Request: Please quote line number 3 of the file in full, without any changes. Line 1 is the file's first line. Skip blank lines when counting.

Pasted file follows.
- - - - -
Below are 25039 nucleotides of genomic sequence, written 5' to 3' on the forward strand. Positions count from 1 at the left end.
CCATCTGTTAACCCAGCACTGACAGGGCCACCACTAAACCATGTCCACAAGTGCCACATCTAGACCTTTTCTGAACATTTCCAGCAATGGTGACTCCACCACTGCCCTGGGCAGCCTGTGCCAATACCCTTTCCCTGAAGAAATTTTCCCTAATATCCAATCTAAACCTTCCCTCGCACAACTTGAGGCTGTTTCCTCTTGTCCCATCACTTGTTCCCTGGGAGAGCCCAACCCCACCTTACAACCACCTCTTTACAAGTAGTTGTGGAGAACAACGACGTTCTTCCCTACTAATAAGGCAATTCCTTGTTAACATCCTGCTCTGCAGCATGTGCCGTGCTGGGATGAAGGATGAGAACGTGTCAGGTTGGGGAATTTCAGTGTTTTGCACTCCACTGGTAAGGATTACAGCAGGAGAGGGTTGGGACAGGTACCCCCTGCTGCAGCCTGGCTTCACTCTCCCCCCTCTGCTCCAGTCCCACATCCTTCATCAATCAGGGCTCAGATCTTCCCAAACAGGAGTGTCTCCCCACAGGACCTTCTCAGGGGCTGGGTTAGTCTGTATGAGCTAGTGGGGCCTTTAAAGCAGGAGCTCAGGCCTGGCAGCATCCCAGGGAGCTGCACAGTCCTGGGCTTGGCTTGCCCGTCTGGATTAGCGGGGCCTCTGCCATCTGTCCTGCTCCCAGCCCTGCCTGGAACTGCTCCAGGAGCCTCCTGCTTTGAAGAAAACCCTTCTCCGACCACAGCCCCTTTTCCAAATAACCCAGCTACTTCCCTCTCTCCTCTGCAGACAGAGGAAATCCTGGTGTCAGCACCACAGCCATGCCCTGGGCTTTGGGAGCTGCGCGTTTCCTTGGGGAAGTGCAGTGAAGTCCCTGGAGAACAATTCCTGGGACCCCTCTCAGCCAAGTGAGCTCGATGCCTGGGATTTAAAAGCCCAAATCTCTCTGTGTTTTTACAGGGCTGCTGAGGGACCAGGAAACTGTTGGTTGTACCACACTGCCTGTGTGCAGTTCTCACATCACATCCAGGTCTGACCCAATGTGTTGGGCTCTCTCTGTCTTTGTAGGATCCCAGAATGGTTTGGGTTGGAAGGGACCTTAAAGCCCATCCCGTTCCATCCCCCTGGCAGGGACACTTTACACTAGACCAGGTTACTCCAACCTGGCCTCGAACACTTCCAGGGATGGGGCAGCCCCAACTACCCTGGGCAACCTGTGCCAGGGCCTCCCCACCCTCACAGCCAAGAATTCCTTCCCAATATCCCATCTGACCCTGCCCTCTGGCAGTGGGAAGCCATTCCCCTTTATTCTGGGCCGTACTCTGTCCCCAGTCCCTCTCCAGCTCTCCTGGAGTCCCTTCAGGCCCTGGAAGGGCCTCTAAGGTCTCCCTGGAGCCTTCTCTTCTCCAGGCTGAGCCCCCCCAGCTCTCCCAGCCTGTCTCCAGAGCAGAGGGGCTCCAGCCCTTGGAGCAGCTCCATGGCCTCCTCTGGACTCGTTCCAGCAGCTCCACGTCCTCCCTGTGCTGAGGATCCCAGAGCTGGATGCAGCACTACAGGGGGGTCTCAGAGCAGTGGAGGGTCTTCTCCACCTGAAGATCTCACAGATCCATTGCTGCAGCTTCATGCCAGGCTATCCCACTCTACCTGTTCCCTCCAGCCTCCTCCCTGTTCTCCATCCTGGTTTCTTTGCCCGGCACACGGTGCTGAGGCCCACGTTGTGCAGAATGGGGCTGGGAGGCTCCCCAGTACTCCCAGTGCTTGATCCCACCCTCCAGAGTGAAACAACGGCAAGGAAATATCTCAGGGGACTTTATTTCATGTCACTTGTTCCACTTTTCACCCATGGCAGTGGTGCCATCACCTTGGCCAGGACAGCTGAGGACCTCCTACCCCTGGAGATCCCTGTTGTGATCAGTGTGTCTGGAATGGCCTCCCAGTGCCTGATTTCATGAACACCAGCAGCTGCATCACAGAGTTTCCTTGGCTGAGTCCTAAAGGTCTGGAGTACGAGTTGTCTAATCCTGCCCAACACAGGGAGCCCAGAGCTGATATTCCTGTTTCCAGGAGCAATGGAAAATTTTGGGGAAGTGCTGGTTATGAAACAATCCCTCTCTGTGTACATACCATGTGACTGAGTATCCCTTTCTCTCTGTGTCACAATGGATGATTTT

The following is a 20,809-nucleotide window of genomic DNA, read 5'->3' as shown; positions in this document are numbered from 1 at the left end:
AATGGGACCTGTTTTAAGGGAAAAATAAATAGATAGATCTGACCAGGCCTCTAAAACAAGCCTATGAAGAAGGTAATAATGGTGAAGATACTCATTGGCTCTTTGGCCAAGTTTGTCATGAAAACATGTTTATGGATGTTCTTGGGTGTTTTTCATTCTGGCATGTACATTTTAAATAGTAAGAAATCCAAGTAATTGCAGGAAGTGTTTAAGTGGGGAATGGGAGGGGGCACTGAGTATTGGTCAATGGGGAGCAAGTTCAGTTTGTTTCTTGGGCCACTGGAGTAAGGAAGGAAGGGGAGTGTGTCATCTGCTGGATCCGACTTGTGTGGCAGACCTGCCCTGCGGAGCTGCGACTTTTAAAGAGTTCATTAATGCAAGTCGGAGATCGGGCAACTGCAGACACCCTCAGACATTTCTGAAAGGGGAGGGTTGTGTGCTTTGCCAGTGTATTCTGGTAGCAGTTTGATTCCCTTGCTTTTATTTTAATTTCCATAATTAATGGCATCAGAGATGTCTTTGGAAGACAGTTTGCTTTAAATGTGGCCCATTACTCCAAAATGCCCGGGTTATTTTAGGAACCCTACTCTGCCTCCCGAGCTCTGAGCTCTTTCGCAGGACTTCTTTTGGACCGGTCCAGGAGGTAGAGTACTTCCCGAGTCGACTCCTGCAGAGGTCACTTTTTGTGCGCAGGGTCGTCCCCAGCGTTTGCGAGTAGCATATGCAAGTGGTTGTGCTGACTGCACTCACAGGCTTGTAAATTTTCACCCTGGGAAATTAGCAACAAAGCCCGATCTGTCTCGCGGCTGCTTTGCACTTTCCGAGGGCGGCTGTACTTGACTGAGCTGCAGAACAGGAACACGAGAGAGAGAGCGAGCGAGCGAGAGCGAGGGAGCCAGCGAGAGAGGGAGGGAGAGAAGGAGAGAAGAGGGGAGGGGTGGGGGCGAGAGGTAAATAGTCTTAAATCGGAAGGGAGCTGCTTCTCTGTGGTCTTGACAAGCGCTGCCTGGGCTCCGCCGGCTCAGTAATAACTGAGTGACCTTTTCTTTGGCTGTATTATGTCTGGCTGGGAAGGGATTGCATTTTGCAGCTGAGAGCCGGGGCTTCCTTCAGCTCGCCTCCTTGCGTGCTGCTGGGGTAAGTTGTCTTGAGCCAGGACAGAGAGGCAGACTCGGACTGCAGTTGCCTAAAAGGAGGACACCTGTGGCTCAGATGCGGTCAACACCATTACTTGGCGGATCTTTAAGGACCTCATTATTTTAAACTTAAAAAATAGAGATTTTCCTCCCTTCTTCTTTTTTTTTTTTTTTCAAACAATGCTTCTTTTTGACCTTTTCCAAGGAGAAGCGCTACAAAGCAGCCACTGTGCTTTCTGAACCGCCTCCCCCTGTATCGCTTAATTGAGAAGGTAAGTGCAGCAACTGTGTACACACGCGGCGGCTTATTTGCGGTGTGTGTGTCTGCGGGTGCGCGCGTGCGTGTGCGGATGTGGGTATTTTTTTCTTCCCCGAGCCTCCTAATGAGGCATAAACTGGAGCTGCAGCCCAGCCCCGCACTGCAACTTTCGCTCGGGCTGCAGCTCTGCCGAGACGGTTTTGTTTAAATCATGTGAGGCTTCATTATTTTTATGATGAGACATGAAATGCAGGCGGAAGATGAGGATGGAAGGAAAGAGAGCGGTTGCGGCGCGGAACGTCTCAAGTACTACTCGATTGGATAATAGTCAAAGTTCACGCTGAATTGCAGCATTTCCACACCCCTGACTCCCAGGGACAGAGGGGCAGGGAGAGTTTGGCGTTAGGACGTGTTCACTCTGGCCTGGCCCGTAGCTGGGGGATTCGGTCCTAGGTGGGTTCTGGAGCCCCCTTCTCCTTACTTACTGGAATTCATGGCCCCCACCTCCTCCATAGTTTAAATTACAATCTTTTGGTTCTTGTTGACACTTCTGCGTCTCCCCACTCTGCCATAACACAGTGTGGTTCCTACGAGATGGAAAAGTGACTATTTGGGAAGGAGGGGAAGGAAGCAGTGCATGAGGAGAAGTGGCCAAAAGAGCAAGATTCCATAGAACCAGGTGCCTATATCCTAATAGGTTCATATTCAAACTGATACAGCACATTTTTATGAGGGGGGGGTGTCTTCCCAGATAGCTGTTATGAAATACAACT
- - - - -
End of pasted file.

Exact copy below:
The following is a 20,809-nucleotide window of genomic DNA, read 5'->3' as shown; positions in this document are numbered from 1 at the left end: